Even so, I didn’t return from my fact-finding missions without some souvenirs: recommendations for where to eat well before, during and after the keynote and acceptance speeches. No matter your political persuasion, you should be able to rally around these nominations.
Bern’s Steakhouse is to Tampa what the Supreme Court is to Washington: an institution. Since 1956, it has been a mecca for diners who appreciate the mineral tang of a dry-aged cut of beef washed back with a great wine — in some cases, breathtaking vino. Founder Bern Laxer began collecting grape juice early in his career; some of his discerning purchases remain on display in the restaurant’s 500,000-plus-bottle wine cellar and date to fabled Burgundies of the ’40s and ’50s. The oldest bottle in the bunch is an 1820 port. I counted myself fortunate to have sipped from a flask of the comparatively youthful Malmsey Madeira, circa 1907, during an after-dinner tour of the kitchen and wine cellar that is every bit as engaging as eating in one of Bern’s seven ground-floor dining rooms.
The menu is a beef eater’s fantasy. Fifteen cuts of prime Midwestern meat and dozens of ways to prepare them! If it’s offered, order the truly special “special chateaubriand.” Dry-aged in-house for up to eight weeks, the succulent cut of tenderloin (out of the short loin) is meat for the memory books. Like all the entrees, it comes with a parade of sideshows: soup (lobster bisque is worth an upgrade from French onion), salad, fully loaded potato and two other vegetables.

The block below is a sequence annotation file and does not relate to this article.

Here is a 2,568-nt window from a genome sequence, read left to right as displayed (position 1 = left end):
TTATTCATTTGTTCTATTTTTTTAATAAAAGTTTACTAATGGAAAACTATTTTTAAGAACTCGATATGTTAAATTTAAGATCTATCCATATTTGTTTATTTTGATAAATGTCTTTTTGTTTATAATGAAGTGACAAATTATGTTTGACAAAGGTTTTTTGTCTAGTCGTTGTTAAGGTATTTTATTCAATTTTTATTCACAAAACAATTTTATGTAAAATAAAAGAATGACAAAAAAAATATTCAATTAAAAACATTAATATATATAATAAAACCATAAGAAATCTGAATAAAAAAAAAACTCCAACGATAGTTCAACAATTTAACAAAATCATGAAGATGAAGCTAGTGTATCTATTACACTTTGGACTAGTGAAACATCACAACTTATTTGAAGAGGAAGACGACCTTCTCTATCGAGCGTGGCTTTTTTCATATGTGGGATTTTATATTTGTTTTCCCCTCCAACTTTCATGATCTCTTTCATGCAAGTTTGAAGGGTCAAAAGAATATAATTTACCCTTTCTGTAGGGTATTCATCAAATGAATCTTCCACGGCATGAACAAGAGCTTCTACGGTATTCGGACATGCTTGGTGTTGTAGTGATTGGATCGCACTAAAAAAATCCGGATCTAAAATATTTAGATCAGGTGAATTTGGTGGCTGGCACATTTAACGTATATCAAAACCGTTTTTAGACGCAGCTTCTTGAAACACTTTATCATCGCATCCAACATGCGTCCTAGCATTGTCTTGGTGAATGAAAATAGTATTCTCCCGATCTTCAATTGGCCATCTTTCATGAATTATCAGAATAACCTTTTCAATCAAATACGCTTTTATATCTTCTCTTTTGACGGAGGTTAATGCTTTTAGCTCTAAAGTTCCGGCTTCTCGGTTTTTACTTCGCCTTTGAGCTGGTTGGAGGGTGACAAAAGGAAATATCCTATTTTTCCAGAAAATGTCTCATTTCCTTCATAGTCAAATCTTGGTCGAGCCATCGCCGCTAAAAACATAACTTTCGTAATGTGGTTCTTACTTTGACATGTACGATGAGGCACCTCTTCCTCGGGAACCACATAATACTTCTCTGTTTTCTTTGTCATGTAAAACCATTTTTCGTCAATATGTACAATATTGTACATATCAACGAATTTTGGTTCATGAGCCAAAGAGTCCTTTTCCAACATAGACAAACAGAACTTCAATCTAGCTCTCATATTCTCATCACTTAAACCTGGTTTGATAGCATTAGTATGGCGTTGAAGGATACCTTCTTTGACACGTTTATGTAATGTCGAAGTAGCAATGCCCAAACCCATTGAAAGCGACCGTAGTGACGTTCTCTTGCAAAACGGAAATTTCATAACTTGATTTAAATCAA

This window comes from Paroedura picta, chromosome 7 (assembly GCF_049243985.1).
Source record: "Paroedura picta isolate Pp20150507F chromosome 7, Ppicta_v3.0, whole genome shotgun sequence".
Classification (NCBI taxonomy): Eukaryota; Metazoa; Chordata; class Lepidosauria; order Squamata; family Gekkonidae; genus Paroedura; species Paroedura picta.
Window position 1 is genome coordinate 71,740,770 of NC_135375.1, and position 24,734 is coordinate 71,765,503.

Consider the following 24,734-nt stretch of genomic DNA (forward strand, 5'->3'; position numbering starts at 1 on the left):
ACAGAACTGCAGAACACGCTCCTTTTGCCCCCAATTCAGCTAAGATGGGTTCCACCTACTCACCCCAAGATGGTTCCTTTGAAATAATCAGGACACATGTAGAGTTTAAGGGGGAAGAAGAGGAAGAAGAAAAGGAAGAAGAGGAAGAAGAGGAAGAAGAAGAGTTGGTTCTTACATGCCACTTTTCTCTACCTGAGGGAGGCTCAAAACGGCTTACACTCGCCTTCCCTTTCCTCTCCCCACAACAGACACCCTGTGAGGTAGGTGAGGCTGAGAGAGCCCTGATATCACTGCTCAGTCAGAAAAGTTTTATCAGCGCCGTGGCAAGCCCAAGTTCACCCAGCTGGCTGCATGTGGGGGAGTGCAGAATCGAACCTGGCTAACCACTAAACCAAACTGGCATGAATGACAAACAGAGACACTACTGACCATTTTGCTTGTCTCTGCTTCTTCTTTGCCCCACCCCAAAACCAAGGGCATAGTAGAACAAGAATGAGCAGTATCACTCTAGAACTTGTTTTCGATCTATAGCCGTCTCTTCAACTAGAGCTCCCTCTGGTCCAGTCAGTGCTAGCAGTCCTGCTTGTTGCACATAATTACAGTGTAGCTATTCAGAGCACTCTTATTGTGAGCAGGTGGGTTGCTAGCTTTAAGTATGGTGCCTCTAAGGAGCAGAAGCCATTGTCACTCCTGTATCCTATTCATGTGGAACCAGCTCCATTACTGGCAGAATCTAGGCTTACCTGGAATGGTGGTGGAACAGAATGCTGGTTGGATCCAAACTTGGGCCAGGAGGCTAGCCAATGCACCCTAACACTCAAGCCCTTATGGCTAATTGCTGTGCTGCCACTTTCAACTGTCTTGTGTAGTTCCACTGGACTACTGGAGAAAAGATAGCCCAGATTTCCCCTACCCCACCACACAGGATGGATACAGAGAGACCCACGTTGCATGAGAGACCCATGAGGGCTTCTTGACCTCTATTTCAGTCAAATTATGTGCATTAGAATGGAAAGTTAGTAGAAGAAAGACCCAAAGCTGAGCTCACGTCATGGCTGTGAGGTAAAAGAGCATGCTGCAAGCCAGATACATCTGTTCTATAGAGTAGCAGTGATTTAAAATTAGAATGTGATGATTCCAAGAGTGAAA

The (optional) behind-the-scenes strolls reveal how much thought goes into the show. Chef de cuisine Habteab Hamde, a 16-year Bern’s veteran, entrusts only four of his 80 kitchen workers with staffing the massive charcoal grill, which can accommodate 200 steaks at once. Bern’s is big enough, and busy enough, to maintain its own laundry facilities — and one person whose sole task is to slice and bread onions. In the founder’s era, the legendary wine list came with a chain attached to the table to keep it from becoming an expensive “souvenir”; these days, the spiral-bound list, updated yearly, can be yours for $25.
Laxer died a decade ago, at 78. His son, David, took over the reins in 1996 and runs the attraction in the visionary’s exacting fashion. No two waiters can use the same name, shares my expert server “Lee,” who later confides that his birth name is Mark. (The veteran waiter wears a silver tie, designating his senior status; captains are identified by their gold ties; newbies wear red.)